|A fuchsia (Fuchsia sp) which
has brightly coloured sepals
|A lily (Lilium sp) showing its identical three sepals and three petals which are referred to as tepals.|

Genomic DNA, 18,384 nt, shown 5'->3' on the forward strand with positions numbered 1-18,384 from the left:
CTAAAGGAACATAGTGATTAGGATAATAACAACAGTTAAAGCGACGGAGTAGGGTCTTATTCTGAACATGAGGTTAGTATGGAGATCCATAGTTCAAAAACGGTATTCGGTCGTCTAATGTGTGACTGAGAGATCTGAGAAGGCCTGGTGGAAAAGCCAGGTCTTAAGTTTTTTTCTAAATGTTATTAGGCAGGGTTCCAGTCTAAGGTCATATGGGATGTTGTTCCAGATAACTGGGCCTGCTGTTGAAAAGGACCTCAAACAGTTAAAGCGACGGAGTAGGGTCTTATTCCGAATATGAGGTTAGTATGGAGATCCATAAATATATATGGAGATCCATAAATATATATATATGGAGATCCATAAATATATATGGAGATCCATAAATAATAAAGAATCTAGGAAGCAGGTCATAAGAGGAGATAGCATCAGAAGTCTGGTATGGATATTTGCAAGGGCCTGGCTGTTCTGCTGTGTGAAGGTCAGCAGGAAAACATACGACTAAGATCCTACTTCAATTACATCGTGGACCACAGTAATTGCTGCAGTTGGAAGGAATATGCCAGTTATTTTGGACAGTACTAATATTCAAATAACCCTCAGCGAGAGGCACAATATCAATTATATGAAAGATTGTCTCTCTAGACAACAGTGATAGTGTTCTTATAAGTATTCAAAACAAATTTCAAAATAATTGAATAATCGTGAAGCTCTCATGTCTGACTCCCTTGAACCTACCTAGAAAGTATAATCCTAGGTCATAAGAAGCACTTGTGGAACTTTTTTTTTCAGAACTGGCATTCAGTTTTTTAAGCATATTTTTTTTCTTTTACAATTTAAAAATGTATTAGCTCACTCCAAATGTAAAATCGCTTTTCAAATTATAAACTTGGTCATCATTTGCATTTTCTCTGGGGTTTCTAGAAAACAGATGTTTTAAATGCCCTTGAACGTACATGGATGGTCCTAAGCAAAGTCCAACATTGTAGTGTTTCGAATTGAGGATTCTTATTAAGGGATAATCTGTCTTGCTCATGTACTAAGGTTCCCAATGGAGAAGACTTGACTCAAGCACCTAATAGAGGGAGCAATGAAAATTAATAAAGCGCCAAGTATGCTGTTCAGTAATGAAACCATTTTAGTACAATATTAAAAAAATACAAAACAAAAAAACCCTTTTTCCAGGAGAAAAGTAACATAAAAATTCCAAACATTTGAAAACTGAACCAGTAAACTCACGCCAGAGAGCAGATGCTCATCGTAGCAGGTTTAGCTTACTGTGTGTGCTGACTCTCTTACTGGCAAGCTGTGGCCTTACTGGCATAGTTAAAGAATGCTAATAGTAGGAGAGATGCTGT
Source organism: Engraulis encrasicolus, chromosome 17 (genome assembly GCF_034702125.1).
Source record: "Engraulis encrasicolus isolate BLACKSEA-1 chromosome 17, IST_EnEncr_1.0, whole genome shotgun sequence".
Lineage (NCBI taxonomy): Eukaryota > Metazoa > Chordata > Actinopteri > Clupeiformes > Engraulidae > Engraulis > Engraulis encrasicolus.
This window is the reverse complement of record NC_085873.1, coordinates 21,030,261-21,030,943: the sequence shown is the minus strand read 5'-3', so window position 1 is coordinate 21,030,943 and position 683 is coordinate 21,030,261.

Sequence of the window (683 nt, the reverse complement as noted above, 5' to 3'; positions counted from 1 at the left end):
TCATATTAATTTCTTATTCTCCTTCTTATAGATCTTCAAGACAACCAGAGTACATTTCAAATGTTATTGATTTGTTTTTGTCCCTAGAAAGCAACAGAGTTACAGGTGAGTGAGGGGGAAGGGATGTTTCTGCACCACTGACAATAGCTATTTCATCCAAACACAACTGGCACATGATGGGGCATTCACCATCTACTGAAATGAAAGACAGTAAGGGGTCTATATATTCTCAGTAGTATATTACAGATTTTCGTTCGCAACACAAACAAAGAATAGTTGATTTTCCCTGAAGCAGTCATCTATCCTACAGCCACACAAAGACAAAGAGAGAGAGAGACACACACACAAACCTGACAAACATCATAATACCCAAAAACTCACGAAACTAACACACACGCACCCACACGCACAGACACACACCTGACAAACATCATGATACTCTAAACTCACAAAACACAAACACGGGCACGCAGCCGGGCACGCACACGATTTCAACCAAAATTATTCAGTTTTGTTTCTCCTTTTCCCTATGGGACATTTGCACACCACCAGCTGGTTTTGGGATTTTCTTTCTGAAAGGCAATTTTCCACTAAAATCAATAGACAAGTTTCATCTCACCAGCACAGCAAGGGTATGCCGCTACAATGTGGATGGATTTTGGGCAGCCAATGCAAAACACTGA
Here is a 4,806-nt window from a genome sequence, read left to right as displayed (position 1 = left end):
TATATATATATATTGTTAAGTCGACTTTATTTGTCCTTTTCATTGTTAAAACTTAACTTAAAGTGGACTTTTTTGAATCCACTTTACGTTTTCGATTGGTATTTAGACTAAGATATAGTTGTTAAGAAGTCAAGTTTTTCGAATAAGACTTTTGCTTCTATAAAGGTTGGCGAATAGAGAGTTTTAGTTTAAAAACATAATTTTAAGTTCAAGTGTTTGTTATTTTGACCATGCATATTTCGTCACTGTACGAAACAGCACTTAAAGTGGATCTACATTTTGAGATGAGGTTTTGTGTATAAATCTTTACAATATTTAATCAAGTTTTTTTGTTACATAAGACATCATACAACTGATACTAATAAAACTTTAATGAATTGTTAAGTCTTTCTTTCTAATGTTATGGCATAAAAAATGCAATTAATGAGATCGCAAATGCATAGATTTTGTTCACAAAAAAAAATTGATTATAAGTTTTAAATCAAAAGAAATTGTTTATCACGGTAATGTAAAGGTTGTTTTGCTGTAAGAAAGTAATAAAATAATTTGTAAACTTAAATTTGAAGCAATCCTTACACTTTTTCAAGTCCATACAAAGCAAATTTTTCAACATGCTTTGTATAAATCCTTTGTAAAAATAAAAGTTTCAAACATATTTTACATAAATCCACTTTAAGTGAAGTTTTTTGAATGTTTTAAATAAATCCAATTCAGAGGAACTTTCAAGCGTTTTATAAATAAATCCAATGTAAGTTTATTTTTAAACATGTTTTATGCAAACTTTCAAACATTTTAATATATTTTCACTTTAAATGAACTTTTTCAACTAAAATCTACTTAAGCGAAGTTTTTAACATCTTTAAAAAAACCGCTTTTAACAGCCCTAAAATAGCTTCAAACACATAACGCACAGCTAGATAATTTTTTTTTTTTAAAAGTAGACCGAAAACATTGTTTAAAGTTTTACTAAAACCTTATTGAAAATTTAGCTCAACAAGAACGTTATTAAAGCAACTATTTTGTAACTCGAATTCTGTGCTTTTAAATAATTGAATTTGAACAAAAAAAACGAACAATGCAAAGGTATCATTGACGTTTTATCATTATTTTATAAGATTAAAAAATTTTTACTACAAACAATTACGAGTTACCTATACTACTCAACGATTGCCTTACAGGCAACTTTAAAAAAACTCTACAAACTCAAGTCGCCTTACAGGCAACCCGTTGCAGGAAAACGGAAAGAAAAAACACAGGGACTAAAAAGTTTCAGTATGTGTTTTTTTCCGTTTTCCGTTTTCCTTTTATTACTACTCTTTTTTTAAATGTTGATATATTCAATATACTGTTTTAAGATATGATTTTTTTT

In many flower species, the calyx consists of green leaf-like structures, the sepals, which protect the delicate inner parts of the flower while it is developing and prevent it from desiccating. There are usually as many sepals as there are petals and they are arranged so that they alternate with the petals. There are, however, many exceptions to these rules. As is the case with the androecium, gynoecium and corolla, the sepals may be fused and symmetrical or assymetrical. In some plant families such as the lilies (Liliaceae) it is not possible to distinguish between sepal and petals and these structures are called tepals tepals.